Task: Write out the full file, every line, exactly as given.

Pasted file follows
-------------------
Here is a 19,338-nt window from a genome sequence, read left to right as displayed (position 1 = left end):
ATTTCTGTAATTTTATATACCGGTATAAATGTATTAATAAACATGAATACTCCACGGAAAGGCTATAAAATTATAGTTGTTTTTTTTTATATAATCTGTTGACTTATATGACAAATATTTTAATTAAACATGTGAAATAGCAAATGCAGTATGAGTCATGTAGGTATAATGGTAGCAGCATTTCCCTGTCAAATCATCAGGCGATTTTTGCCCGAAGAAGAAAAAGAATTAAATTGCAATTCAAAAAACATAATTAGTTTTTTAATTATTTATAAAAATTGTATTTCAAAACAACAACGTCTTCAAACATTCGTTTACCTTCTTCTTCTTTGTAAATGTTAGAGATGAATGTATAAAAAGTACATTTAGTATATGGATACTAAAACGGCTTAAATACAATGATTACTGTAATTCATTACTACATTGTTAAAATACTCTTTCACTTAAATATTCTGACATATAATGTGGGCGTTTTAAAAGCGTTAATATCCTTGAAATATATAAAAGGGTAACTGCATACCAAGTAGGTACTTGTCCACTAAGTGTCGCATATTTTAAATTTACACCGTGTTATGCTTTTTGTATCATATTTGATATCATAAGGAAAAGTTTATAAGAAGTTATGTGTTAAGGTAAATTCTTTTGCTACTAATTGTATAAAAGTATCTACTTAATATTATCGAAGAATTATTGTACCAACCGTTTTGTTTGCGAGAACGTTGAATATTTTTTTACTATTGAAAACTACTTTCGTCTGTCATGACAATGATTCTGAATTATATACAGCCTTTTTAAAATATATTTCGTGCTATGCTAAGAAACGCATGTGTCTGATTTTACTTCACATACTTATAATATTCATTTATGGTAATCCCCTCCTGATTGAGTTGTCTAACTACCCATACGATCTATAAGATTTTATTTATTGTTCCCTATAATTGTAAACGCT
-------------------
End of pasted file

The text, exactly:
Here is a 19,338-nt window from a genome sequence, read left to right as displayed (position 1 = left end):
ATTTCTGTAATTTTATATACCGGTATAAATGTATTAATAAACATGAATACTCCACGGAAAGGCTATAAAATTATAGTTGTTTTTTTTTATATAATCTGTTGACTTATATGACAAATATTTTAATTAAACATGTGAAATAGCAAATGCAGTATGAGTCATGTAGGTATAATGGTAGCAGCATTTCCCTGTCAAATCATCAGGCGATTTTTGCCCGAAGAAGAAAAAGAATTAAATTGCAATTCAAAAAACATAATTAGTTTTTTAATTATTTATAAAAATTGTATTTCAAAACAACAACGTCTTCAAACATTCGTTTACCTTCTTCTTCTTTGTAAATGTTAGAGATGAATGTATAAAAAGTACATTTAGTATATGGATACTAAAACGGCTTAAATACAATGATTACTGTAATTCATTACTACATTGTTAAAATACTCTTTCACTTAAATATTCTGACATATAATGTGGGCGTTTTAAAAGCGTTAATATCCTTGAAATATATAAAAGGGTAACTGCATACCAAGTAGGTACTTGTCCACTAAGTGTCGCATATTTTAAATTTACACCGTGTTATGCTTTTTGTATCATATTTGATATCATAAGGAAAAGTTTATAAGAAGTTATGTGTTAAGGTAAATTCTTTTGCTACTAATTGTATAAAAGTATCTACTTAATATTATCGAAGAATTATTGTACCAACCGTTTTGTTTGCGAGAACGTTGAATATTTTTTTACTATTGAAAACTACTTTCGTCTGTCATGACAATGATTCTGAATTATATACAGCCTTTTTAAAATATATTTCGTGCTATGCTAAGAAACGCATGTGTCTGATTTTACTTCACATACTTATAATATTCATTTATGGTAATCCCCTCCTGATTGAGTTGTCTAACTACCCATACGATCTATAAGATTTTATTTATTGTTCCCTATAATTGTAAACGCT